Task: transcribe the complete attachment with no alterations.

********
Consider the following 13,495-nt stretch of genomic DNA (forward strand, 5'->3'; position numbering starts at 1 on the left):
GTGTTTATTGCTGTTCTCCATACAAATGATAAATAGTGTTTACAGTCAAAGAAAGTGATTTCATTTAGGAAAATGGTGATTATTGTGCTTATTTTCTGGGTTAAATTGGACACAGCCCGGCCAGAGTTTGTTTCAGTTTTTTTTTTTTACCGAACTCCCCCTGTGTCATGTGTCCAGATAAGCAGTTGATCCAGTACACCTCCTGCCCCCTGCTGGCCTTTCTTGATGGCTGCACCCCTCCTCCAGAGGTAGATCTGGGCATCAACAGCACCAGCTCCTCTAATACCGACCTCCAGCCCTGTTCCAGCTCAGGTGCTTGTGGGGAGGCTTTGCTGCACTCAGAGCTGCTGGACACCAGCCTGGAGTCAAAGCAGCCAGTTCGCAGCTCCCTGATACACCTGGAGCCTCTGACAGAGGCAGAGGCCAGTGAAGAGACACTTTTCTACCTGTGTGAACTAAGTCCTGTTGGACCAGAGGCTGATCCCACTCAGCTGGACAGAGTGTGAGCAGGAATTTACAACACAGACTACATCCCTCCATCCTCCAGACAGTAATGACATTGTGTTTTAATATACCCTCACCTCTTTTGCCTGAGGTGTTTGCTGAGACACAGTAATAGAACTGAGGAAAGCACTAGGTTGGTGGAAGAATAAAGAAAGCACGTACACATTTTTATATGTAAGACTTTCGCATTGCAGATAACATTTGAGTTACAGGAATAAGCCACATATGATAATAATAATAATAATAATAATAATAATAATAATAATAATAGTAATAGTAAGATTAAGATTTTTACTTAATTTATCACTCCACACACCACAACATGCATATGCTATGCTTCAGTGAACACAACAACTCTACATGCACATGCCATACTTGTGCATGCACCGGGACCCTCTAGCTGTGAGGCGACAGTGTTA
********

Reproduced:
Consider the following 13,495-nt stretch of genomic DNA (forward strand, 5'->3'; position numbering starts at 1 on the left):
GTGTTTATTGCTGTTCTCCATACAAATGATAAATAGTGTTTACAGTCAAAGAAAGTGATTTCATTTAGGAAAATGGTGATTATTGTGCTTATTTTCTGGGTTAAATTGGACACAGCCCGGCCAGAGTTTGTTTCAGTTTTTTTTTTTTACCGAACTCCCCCTGTGTCATGTGTCCAGATAAGCAGTTGATCCAGTACACCTCCTGCCCCCTGCTGGCCTTTCTTGATGGCTGCACCCCTCCTCCAGAGGTAGATCTGGGCATCAACAGCACCAGCTCCTCTAATACCGACCTCCAGCCCTGTTCCAGCTCAGGTGCTTGTGGGGAGGCTTTGCTGCACTCAGAGCTGCTGGACACCAGCCTGGAGTCAAAGCAGCCAGTTCGCAGCTCCCTGATACACCTGGAGCCTCTGACAGAGGCAGAGGCCAGTGAAGAGACACTTTTCTACCTGTGTGAACTAAGTCCTGTTGGACCAGAGGCTGATCCCACTCAGCTGGACAGAGTGTGAGCAGGAATTTACAACACAGACTACATCCCTCCATCCTCCAGACAGTAATGACATTGTGTTTTAATATACCCTCACCTCTTTTGCCTGAGGTGTTTGCTGAGACACAGTAATAGAACTGAGGAAAGCACTAGGTTGGTGGAAGAATAAAGAAAGCACGTACACATTTTTATATGTAAGACTTTCGCATTGCAGATAACATTTGAGTTACAGGAATAAGCCACATATGATAATAATAATAATAATAATAATAATAATAATAATAATAATAGTAATAGTAAGATTAAGATTTTTACTTAATTTATCACTCCACACACCACAACATGCATATGCTATGCTTCAGTGAACACAACAACTCTACATGCACATGCCATACTTGTGCATGCACCGGGACCCTCTAGCTGTGAGGCGACAGTGTTA